The opinion of the court was delivered by: EGAN
The relator, a prisoner in the Pennsylvania State Correctional Institution at Philadelphia, petitions this Court, in forma pauperis, for a writ of habeas corpus under the provisions of 28 U.S.C. § 2241(c)(3), having exhausted his state remedies
as required by 28 U.S.C. § 2254. We appointed able counsel to represent him gratuitously, and he has done a commendable job. A hearing has been held on the merits of the relator's claims at which the relator and counsel, and counsel for the respondent, were present, with full opportunity to both sides to present evidence and make oral and written argument.
The relator was arraigned in December 1957 before the Court of Quarter Sessions of Philadelphia County on three charges of aggravated robbery, bills Nos. 1052, 1053, and 1091, August Sessions 1957. Upon advice of his own counsel, he pleaded guilty to all three bills. When he was brought before the court in April 1958 for sentencing, he and his counsel requested leave to withdraw the guilty pleas as to bills Nos. 1053 and 1091. The request was denied and the court proceeded to sentence the relator to consecutive terms of ten to twenty years, five to ten years, and five to ten years, respectively, on the three bills, for a total of twenty to forty years. The relator now contends that his constitutional rights were violated by the sentencing Judge's refusal to permit him to withdraw his guilty pleas.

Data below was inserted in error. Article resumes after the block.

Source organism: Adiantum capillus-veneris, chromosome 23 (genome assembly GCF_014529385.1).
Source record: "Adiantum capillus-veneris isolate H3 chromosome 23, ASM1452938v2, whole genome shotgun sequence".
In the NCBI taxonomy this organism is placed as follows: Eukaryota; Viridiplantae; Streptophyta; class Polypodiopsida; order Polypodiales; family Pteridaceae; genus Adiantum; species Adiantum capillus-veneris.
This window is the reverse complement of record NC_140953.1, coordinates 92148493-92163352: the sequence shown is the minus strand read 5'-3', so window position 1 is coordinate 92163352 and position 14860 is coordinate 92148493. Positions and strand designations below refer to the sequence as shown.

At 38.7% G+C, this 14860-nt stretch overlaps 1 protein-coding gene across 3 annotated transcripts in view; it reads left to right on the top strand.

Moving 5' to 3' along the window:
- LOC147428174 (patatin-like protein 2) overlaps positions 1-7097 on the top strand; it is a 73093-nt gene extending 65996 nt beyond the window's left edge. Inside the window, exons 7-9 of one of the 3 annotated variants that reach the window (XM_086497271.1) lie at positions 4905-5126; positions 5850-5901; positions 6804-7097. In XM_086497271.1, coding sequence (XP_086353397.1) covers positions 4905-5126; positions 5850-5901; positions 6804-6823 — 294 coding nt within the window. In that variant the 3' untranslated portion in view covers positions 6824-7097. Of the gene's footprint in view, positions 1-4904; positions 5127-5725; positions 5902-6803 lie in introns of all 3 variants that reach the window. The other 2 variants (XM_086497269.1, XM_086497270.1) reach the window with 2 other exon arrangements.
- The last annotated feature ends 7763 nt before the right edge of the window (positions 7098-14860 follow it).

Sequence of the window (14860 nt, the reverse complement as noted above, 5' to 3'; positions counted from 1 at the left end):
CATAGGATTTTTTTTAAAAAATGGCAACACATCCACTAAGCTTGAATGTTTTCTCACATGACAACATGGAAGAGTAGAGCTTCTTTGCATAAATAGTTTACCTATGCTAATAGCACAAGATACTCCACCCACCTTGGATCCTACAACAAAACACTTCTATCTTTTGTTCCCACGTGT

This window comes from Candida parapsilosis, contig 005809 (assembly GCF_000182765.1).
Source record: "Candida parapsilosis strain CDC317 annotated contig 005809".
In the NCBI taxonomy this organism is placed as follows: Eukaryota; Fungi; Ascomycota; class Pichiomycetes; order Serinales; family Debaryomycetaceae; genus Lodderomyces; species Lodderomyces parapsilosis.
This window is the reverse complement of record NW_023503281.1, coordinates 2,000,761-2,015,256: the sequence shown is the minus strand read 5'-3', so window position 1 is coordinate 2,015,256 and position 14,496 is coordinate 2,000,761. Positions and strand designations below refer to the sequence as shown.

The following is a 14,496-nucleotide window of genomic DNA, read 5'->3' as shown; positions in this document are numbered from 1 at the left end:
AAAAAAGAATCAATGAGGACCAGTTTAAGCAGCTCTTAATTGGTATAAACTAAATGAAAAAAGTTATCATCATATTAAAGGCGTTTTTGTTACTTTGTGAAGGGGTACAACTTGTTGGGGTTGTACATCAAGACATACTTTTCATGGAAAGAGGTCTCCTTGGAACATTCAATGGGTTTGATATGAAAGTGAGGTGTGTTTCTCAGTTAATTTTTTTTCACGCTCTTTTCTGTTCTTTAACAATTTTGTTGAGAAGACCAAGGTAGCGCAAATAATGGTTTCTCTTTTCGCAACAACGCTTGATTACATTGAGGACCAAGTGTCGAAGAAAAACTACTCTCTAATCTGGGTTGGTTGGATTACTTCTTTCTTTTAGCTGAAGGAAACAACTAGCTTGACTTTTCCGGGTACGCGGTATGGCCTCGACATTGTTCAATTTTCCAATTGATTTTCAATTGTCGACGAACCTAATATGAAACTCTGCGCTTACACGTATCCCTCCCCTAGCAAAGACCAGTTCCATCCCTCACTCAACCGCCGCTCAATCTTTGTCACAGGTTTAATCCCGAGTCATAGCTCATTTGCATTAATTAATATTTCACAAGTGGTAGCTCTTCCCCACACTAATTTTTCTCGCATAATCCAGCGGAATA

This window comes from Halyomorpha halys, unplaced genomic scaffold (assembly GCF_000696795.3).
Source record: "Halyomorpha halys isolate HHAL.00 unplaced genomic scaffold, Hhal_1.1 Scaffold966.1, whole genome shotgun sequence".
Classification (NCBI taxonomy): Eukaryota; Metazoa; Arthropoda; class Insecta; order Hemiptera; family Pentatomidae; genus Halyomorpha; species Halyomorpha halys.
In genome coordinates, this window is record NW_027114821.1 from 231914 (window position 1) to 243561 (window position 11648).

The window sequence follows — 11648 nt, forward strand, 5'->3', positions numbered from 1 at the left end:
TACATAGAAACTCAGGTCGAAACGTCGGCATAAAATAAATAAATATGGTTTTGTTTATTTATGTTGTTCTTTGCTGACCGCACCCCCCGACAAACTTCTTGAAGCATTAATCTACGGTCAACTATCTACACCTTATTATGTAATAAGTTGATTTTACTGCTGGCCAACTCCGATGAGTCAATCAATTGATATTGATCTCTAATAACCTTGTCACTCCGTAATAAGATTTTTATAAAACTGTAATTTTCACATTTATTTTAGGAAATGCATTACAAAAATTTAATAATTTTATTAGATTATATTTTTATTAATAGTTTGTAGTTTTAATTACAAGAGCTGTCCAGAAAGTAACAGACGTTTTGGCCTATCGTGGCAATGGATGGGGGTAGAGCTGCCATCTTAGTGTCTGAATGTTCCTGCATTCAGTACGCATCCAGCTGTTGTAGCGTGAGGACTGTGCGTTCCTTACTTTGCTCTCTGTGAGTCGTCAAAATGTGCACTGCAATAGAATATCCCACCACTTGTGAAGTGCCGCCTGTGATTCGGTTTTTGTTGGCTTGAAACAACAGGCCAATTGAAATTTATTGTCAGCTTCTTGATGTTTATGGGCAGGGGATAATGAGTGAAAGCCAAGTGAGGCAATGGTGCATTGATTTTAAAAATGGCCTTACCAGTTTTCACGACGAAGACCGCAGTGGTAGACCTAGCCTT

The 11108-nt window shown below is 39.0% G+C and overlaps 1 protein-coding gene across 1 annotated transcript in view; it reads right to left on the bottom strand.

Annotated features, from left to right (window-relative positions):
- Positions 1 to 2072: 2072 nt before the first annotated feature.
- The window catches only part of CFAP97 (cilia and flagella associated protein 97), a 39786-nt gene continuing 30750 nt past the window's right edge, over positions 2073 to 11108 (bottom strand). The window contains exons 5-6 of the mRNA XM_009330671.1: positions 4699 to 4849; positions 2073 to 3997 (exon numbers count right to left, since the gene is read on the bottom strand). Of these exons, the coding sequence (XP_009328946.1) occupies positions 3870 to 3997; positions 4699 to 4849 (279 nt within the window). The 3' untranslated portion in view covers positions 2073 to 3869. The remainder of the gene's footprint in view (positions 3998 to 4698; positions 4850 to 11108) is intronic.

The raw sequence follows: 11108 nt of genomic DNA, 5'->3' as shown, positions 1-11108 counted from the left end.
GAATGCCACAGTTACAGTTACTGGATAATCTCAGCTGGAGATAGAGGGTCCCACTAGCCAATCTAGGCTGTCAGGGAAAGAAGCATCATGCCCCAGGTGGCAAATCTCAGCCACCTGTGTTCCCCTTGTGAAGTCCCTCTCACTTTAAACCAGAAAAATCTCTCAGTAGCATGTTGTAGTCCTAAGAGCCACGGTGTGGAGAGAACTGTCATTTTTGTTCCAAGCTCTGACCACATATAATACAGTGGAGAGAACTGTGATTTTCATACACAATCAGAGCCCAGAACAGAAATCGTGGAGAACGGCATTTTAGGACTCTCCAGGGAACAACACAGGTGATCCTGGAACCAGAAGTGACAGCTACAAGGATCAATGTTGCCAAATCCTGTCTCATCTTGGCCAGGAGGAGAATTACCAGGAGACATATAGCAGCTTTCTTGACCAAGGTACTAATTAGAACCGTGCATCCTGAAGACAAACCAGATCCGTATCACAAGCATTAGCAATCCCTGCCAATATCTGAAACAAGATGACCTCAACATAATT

Under Pennsylvania law, an accused may withdraw a guilty plea at any time before sentence, by leave of court. 19 P.S. § 241. The court's action in refusing to permit withdrawal of the plea will not be upset unless there is a showing of a 'clear abuse' of discretion. Commonwealth ex rel. O'Niel v. Ashe, 1940, 337 Pa. 230, 10 A.2d 404; Commonwealth v. Todd, 1958, 186 Pa.Super. 272, 275, 142 A.2d 174. In the latter case, the Superior Court listed some of the reasons upon which the withdrawal of a guilty plea may be permitted:
'* * * where the plea had been entered in ignorance or under a misconception of the nature of the charge; * * * where entered through fear or by mistake * * * where the defendant believed that he was pleading guilty to a less serious crime than charged, or otherwise was inconsiderately entered.' 186 Pa.Super. 272, 275, 142 A.2d 174, 176.
The court went on to say:
'* * * the practice in various states as well as in England is to exercise liberality in the withdrawal of a plea of guilty, wherever there has been a mistake or even a misapprehension on the part of the defendant.' 186 Pa.Super. 272, 278, 142 A.2d 174, 177.
At the hearing before us, we heard the testimony of the relator, his counsel at the criminal proceedings, and the detective who secured the relator's written confession to the three offenses charged. In addition we were able to examine the transcript of the proceedings in the state court, parts of which were read into the record.